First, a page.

New Equipment Treats Patients With Chronic Pain



Barry and Lynn Cressman


A grant to purchase a hightech medical apparatus has given relief to a local man whose mobility has been limited.  The Northwest Hospital Foundation, a nonprofit charitable organization that supports UPMC Northwest, provided a $22,900 grant to buy a Boston Scientific Cosman G-4 Radiofrequency Generator. It is used as a tool for radio frequency ablation (RFA) procedures.

Barry Cressman, of Titusville, suffering from chronic back and knee pain, was steered to the new technology used by Dr. Kyle Shilk at UPMC Northwest. He asked the physician to perform radiofrequency ablation on his right knee.  The procedure completely relieved the pain, allowing Cressman to resume a normal, busy, pain-free life, including a much anticipated return to the golf course. “He can now enjoy playing with his grandchildren, navigating steps and stairs, and planning trips for both business and pleasure with his life no longer restricted by chronic back and knee pain,” said Theresa Edder, executive director of the foundation.

Edder said the the procedure uses an electrical current produced by a radio wave to heat a small area of nerve tissue. That decreases pain signals from a specific location. It helps patients with chronic lower back and neck pain, and pain related to the degeneration of joints from arthritis. The pain relief can last from six to 12 months or, for some patients, years.

“More than 70% of patients treated with it experience pain relief, an important measure for UPMC Northwest, which last year recorded a 136 percent increase in patients seeking pain relief,” said the foundation director. “Most important, it can be used for chronic pain that does not respond to other treatments, such as medication and routine physical therapy.”

The new technology has allowed Shilk to enhance his integrative pain management model, which includes specialties such as advanced physical therapy, chiropractic and acupuncture treatments, dietary regimens and psychological counseling. “Pain is not just about nerves or receptors — pain is emotional, physical, mental and social, all at once,” he said. “I want to take a ‘whole person’ approach to patients, and team approach with physicians in the community.”

Cressman wants others who are seeking pain relief to inquire about the new treatment. “I am so grateful that UPMC Northwest now has this equipment. It has made all the difference for me. As of now, I have had no reoccurrence.” said Cressman. “I want to share my experience to help others that might need pain relief, as well as let the Foundation know their money was well invested.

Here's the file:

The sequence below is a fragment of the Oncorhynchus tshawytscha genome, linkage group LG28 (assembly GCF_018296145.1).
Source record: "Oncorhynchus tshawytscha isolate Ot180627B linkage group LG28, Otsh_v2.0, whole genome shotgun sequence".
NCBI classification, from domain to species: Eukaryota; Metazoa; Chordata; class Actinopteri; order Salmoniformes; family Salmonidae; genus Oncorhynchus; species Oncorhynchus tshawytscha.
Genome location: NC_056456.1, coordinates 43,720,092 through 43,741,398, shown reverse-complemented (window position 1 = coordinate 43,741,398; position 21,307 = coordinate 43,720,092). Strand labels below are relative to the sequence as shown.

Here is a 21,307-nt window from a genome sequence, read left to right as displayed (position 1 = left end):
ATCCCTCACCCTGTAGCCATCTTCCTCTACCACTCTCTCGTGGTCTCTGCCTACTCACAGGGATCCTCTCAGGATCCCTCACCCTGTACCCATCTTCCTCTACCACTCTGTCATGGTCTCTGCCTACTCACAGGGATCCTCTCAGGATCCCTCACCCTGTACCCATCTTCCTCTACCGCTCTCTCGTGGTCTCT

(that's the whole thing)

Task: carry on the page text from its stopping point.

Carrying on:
New Hospital Transportation Driving Away Kids’ Fears

Dr. Bawab and Evan Ward


UPMC Northwest Hospital is putting some of its smallest patients in the driver’s seat. Pediatric patients can now drive themselves to the operating room in miniature battery-powered cars. Most kids are stressed when it comes to operations and procedures, so the operating room staff came up with an innovative way to help calm their fears.

Patients are riding to the operating room in style thanks to an anonymous donation to the Northwest Hospital Foundation. Kids ranging from ages 2 to 10 can choose from a Jeep or Mercedes-Benz convertible. The cars light up, and they can play music with Bluetooth technology. The vehicles can be operated by the kids or by a nurse or doctor with a remote controller.

Since the cars were put in use almost a month ago, the driving experience is already working its magic. Children such as Evan Ward, son of Michael and Amanda Ward of Franklin, PA, are feeling less anxious about their upcoming procedures.

“Evan had a wonderful surgical experience at UPMC Northwest. The staff was diligent and very attentive to him when he arrived. Once he was settled in, the time quickly passed as he was given the opportunity to drive the new electric cars that they are utilizing for their pediatric patients. Instead of being apprehensive about the unfamiliar environment he was in, he was calm, laughing, and he enjoyed driving around the hallway where everyone greeted him. We are so thankful that Evan will remember his surgery day as a positive and fun experience,” said the Wards.

The program makes the staff and surgeon’s jobs easier, too. It puts their minds at ease to know the kids are happier, relaxed and having fun.

According to Dr. Ibrahim Bawab, Head of Otorhinolaryngology-Head and Neck Surgery at UPMC Northwest: “Surgery day can be stressful for almost everyone and especially for kids. As a surgeon who also manages the pediatric population, I’ve witnessed the anxiety and agitation firsthand, mostly when the kids are being separated from their parents and wheeled to the operating room.

“Luckily, now with the new cars at UPMC Northwest, the kids can be more at ease, they can ride the miniature cars, and head toward the operating room in style. This will certainly help decrease anxiety and create an overall environment of fun and playfulness,” said Dr. Bawab.


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